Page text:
By: Patricia Rosoff

The Ezra and Cecile Zilkha Gallery, Wesleyan University’s Center for the Arts • Middletown, CT • • Through December 9, 2012

Allora & Calzadilla, Stop, Repair, Prepare: Variations on Ode to Joy, No.1, 2008.

Performance art is a global phenomenon, essentially ephemeral, temporal, and interactive. This makes it a particular challenge for curators and historians who want to archive, frame, and display it once the performance is complete. What, then, are the curatorial strategies that bring Performance Now alive? Each piece is staged individually within the communal space, demarcated architecturally and installed with living elements (videos, documentary photos, sketches, collages) or with shifts from one sound track to another.

The experience is meditative, even dreamlike. Inside the gallery’s immense glass doors, a large wall, angled, flickers with the projected image of Allora & Calzadilla’s Stop, Repair, Prepare, a 2009 performance that premiered at the Gladstone Gallery involving a piano, a pianist, and Beethoven’s “Ode to Joy.” A sculptural element (a grand piano), coupled with the audio and kinetic (the musician stands upright through a large hole, playing the keys upside down as she pushes the instrument through the audience) invert both meaning and form. Rather like the panorama of a drive-in movie, this work beckons and directs our passage into the whole show.

Beyond this surreal introduction, positioned at the right-angled intersection of two long gallery spaces, viewers are guided through one and then another of the thirteen works on display (five others are films in an adjacent cinema). Some works, playing on opposing monitors, enfold the viewer between them.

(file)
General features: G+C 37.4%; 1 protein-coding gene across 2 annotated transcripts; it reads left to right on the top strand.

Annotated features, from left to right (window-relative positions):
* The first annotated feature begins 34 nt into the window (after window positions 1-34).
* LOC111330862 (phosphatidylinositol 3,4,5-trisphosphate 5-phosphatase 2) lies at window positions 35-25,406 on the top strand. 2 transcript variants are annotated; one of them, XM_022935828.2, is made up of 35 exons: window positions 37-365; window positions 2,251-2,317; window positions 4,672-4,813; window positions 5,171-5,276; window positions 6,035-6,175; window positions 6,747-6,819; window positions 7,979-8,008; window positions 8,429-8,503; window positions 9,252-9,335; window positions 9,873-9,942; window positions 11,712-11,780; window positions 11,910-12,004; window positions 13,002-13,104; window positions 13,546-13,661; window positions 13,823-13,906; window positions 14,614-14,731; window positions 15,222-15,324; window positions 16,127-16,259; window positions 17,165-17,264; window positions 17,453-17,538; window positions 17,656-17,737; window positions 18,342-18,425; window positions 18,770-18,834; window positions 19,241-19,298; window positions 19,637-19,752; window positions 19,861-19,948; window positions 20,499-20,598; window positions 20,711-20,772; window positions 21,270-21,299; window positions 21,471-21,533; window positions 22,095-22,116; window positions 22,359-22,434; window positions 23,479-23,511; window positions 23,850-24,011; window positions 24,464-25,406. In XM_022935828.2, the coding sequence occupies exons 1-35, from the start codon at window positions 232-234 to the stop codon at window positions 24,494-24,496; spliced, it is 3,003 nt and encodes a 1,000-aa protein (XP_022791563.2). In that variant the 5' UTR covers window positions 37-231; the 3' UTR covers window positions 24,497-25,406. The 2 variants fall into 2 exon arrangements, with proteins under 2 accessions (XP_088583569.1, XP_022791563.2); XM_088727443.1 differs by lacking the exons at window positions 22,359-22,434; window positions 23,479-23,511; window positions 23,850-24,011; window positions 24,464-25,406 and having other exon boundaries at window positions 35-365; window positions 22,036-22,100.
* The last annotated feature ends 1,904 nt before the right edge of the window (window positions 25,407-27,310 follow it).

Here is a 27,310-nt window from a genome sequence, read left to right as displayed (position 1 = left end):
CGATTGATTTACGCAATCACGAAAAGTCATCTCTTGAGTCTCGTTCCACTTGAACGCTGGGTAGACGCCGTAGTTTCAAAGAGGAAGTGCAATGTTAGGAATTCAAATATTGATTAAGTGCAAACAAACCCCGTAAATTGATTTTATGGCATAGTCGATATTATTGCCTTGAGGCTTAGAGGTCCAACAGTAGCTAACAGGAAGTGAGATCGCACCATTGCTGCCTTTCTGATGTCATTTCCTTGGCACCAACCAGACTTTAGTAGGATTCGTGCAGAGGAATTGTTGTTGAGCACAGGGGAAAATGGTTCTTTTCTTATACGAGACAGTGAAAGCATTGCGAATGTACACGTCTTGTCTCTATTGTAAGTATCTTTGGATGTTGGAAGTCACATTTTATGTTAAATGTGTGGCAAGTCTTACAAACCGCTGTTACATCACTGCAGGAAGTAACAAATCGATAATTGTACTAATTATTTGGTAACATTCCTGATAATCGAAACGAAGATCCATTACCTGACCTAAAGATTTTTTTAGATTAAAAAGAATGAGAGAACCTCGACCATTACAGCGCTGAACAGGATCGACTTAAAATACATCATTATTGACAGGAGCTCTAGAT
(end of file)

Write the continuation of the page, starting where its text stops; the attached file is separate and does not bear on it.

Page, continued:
Marina Abramovic’s Seven Easy Pieces is at the heart of the show. Each of seven video monitors is set upon a circular platform, staging similar to its 2005 performance at the Guggenheim. In this work, Abramovic reenacted seven iconic performance pieces as a demonstration of how this is done properly (i.e., not by anonymous appropriation). Each performance lasted seven hours, and were recreations of works by artists including herself, Joseph Beuys, Vito Acconci, and Bruce Nauman.

Other works, like Ragnar Kjartansson’s Bliss (recoding the repeated performance of a scene from Mozart’s Marriage of Figaro without interruption for twelve consecutive hours), provide a glimpse of the inevitable breakdown of the masquerade. This artist locates us before a theatrical stage set, proscenium-like. All actors, including the artist who played the role of the count, are bewigged in full costume, moving in real time.

—Patricia Rosoff

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